Sucker Suck"er (s[u^]k"[~e]r), n. 1. One who, or that which, sucks; esp., one of the organs by which certain animals, as the octopus and remora, adhere to other bodies. [1913 Webster]

2. A suckling; a sucking animal. --Beau. & Fl. [1913 Webster]

3. The embolus, or bucket, of a pump; also, the valve of a pump basket. --Boyle. [1913 Webster]

4. A pipe through which anything is drawn. [1913 Webster]

5. A small piece of leather, usually round, having a string attached to the center, which, when saturated with water and pressed upon a stone or other body having a smooth surface, adheres, by reason of the atmospheric pressure, with such force as to enable a considerable weight to be thus lifted by the string; -- used by children as a plaything. [1913 Webster]

6. (Bot.) A shoot from the roots or lower part of the stem of a plant; -- so called, perhaps, from diverting nourishment from the body of the plant. [1913 Webster]

7. (Zo["o]l.) (a) Any one of numerous species of North American fresh-water cyprinoid fishes of the family {Catostomid[ae]}; so called because the lips are protrusile. The flesh is coarse, and they are of little value as food. The most common species of the Eastern United States are the northern sucker ({Catostomus Commersoni}), the white sucker ({C. teres}), the hog sucker ({C. nigricans}), and the chub, or sweet sucker ({Erimyzon sucetta}). Some of the large Western species are called {buffalo fish}, {red horse}, {black horse}, and {suckerel}. (b) The remora. (c) The lumpfish. (d) The hagfish, or myxine. (e) A California food fish ({Menticirrus undulatus}) closely allied to the kingfish (a); -- called also {bagre}. [1913 Webster]

8. A parasite; a sponger. See def. 6, above. [1913 Webster]

They who constantly converse with men far above their estates shall reap shame and loss thereby; if thou payest nothing, they will count thee a sucker, no branch. --Fuller. [1913 Webster]

9. A hard drinker; a soaker. [Slang] [1913 Webster]

10. A greenhorn; someone easily cheated, gulled, or deceived. [Slang, U.S.] [1913 Webster]

11. A nickname applied to a native of Illinois. [U. S.] [1913 Webster]

12. A person strongly attracted to something; -- usually used with for; as, he's a sucker for tall blondes. [PJC]

11. Any thing or person; -- usually implying annoyance or dislike; as, I went to change the blade and cut my finger on the sucker. [Slang] [PJC]

{Carp sucker}, {Cherry sucker}, etc. See under {Carp}, {Cherry}, etc.

{Sucker fish}. See {Sucking fish}, under {Sucking}.

{Sucker rod}, a pump rod. See under {Pump}.

{Sucker tube} (Zo["o]l.), one of the external ambulacral tubes of an echinoderm, -- usually terminated by a sucker and used for locomotion. Called also {sucker foot}. See {Spatangoid}. [1913 Webster]

The Collaborative International Dictionary of English. 2000.


Look at other dictionaries:

  • Sucker — may refer to: * Lollipop or sucker, a type of confection * Basal shoot or sucker, a shoot or cane that grows from the base of a tree or shrub * Sucker (fish) or Catostomidae, a family of fish of the order Cypriniformes * Suckers, cup shaped parts …   Wikipedia

  • Sucker — Suck er, v. t. [imp. & p. p. {Suckered}; p. pr. & vb. n. {Suckering}.] 1. To strip off the suckers or shoots from; to deprive of suckers; as, to sucker maize. [1913 Webster] 2. To cheat or deceive (a gullible person); to make a sucker of… …   The Collaborative International Dictionary of English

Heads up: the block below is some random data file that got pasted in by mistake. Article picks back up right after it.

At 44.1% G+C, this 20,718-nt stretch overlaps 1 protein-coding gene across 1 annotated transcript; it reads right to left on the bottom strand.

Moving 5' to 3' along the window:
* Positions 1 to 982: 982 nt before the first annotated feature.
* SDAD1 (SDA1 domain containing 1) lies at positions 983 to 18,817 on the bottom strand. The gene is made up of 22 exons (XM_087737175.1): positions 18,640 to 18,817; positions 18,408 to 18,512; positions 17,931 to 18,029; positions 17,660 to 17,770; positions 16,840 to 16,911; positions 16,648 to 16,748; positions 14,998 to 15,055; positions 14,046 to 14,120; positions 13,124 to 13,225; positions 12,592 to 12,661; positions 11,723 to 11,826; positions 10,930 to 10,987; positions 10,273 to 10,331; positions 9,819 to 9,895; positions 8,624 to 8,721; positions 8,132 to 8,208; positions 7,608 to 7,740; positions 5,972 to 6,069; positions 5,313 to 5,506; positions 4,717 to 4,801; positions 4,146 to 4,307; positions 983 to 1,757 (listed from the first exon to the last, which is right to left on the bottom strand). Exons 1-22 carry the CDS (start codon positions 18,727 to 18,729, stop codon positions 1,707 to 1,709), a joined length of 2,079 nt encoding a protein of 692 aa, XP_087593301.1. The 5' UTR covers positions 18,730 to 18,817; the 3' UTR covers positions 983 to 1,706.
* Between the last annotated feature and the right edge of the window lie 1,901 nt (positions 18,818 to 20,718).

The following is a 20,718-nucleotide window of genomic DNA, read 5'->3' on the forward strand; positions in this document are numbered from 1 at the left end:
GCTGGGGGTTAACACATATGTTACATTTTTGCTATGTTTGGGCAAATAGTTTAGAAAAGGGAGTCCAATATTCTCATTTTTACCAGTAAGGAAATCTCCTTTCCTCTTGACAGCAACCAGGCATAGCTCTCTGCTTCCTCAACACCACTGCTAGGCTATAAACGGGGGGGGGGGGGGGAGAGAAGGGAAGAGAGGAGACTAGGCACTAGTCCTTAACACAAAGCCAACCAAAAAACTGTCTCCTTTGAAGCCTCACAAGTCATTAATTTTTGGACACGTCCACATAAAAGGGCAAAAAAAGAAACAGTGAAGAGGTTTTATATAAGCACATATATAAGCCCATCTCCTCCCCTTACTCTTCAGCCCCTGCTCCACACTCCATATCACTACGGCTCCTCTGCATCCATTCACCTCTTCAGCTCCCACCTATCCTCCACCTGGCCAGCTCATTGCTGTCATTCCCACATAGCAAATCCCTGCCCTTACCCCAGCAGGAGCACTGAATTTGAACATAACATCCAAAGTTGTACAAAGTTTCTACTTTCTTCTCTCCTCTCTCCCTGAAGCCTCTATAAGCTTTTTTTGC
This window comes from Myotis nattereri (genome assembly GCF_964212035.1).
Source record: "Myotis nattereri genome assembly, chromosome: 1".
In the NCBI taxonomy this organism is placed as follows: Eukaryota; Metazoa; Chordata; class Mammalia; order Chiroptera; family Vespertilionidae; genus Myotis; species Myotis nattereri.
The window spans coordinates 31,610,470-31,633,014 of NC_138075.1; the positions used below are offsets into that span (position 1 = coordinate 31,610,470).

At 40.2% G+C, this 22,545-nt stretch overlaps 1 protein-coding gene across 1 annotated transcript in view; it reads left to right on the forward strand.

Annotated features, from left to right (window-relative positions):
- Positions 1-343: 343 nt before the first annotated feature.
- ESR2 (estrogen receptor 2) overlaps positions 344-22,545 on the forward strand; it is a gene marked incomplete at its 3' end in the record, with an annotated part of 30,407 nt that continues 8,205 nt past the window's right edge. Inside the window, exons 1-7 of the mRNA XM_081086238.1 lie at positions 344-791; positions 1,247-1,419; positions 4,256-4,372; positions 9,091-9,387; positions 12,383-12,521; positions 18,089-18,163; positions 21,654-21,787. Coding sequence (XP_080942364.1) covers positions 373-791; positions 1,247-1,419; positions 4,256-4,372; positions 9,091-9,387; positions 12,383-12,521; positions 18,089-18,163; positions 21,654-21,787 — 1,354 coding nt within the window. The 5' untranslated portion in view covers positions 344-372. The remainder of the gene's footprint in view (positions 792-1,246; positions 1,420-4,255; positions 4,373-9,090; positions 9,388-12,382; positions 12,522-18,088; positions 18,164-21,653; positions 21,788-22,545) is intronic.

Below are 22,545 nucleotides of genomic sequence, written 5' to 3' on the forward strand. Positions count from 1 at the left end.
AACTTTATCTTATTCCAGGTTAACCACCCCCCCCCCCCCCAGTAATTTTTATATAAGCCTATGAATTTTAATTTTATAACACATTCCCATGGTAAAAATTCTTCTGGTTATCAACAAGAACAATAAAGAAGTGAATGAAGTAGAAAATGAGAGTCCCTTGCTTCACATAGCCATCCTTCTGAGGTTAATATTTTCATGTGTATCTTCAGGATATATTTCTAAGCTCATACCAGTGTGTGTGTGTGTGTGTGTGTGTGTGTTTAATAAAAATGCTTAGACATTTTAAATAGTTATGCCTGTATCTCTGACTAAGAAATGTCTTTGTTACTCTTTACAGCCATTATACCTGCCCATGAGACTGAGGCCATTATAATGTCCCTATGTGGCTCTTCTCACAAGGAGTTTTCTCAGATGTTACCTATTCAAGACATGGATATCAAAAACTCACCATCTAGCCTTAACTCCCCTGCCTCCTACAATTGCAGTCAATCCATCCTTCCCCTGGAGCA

• Sucker — ist der Name folgender Personen: Klaus Jürgen Sucker (* 1956; † 1994), Zoologe und Verhaltensforscher Wolfgang Sucker (* 1905; † 1968), evangelischer Theologe und Kirchenpräsident der Evangelischen Kirche in Hessen und Nassau Diese Seite ist eine …   Deutsch Wikipedia

  • sucker — young mammal before it is weaned, late 14c., agent noun from SUCK (Cf. suck). Slang meaning person who is easily deceived is first attested 1836, Amer.Eng., on notion of naivete; the verb in this sense is from 1939. But another theory traces the… …   Etymology dictionary

  • sucker — ► NOUN 1) a rubber cup that adheres to a surface by suction. 2) a flat or concave organ enabling an animal to cling to a surface by suction. 3) informal a gullible person. 4) (a sucker for) informal a person especially susceptible to or fond of… …   English terms dictionary

  • Sucker — Suck er, v. i. To form suckers; as, corn suckers abundantly. [1913 Webster] …   The Collaborative International Dictionary of English

  • Sucker — Assez rare en France, ce nom semble désigner, comme Suck (57), celui qui est originaire d une localité allemande appelée Suckau ou Suckow (Allemagne orientale) …   Noms de famille

  • sucker — [suk′ər] n. 1. a person or thing that sucks ☆ 2. any of a family (Catostomidae, order Cypriniformes) of bony fishes with a mouth adapted for sucking, found in freshwater of E Asia and North America 3. a part or device used for sucking; specif.,… …   English World dictionary

  • sucker — I (New American Roget s College Thesaurus) n., informal, lollipop, all day sucker, sourball; slang, dupe, gull, pushover, [easy] mark, soft touch. See credulity, sweetness. II (Roget s IV) n. 1. [A fish] Common suckers include: black horse, red… …   English dictionary for students

  • sucker — [[t]sʌ̱kə(r)[/t]] suckers, suckering, suckered 1) N COUNT; N VOC (disapproval) If you call someone a sucker, you mean that it is very easy to cheat them. [INFORMAL] But that is what the suckers want so you give it them... Keep giving us your… …   English dictionary

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